Defeated presidential candidate to face court martial
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Former army chief Sarath Fonseka is to be court martialled on alleged charges of fraudulent acts and other military offences. The move comes a day after he was dramatically arrested by armed troops at the offices of the opposition parties that had supported his candidacy for president in last month's election.
Hours before he was dragged away by troops, Fonseka had said he would face any international probe into alleged war crimes committed by Sri Lankan troops last year during the final stages of the offensive against Tamil Tiger rebels.
The government has resisted international calls for an investigation into charges that a senior defence official ordered the killing of surrendering rebel leaders.
President Mahinda Rajapakse's government has also accused Fonseka of plotting to overthrow the president. There are also concerns over his willingness to testify before a war crimes probe.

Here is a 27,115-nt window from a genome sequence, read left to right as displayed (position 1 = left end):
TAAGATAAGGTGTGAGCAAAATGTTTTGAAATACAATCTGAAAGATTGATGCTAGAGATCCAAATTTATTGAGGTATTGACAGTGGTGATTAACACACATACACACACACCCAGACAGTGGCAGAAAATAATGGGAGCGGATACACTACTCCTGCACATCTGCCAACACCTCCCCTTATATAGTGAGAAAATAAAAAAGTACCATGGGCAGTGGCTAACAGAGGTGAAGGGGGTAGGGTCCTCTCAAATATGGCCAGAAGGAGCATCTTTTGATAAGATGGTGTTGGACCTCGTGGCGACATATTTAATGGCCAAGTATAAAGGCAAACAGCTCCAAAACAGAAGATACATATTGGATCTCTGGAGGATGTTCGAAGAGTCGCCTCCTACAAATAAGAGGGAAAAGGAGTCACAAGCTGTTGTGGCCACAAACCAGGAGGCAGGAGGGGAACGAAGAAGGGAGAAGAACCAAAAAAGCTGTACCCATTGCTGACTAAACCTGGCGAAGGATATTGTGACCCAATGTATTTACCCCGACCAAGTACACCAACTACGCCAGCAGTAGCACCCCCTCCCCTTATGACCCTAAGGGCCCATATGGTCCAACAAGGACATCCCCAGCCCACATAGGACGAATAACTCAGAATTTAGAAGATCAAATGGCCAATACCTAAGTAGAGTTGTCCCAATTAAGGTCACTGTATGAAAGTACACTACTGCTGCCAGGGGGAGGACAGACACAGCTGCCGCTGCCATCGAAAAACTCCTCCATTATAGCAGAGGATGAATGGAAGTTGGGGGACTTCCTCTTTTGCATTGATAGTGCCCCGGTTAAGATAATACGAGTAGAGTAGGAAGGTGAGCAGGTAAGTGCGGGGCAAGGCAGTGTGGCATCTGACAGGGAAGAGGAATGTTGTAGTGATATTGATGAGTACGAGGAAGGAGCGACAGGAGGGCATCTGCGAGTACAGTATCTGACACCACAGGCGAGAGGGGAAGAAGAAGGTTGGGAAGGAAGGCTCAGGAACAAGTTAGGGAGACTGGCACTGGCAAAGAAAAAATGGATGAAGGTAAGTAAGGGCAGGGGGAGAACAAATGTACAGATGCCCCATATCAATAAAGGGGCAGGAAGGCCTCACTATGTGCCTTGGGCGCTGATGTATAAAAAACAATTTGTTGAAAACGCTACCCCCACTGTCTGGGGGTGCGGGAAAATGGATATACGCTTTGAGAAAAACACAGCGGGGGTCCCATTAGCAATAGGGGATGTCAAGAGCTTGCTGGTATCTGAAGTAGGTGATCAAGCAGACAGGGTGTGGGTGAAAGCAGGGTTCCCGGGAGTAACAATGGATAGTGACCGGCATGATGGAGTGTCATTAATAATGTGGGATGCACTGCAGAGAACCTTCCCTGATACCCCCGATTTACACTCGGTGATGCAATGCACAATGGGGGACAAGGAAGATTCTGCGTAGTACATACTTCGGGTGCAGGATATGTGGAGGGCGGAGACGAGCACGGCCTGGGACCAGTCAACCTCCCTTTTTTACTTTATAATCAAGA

Correspondent Amal Jayasinghe in Colombo that Fonseka's arrest shows the government is feeling insecure.
Correspondent Amal Jayasinghe, Colombo
"General Fonseka is mounting a legal challenge against the results of the election and he has one week to file action in the Supreme Court," he says. "So the opposition feel this is an attempt to prevent them from gathering evidence and information about possible vote fraud."
Fonseka has been moved to an undisclosed military location ahead of disciplinary proceedings.
In a tearful press briefing, his wife, Anoma, accused the government of treating her husband like an animal.
"They grabbed him and virtually carried him away." she said. "We always knew that the government will try to arrest my husband, but we never thought they would do it in such a disgusting manner."
Fonseka, the only four-star general in the army, resigned in November after falling out with the commander-in-chief Rajapakse, who he later challenged in January's presidential election.
Following his defeat, he accused the government of rigging the election and had vowed to challenge the result in the Supreme Court.
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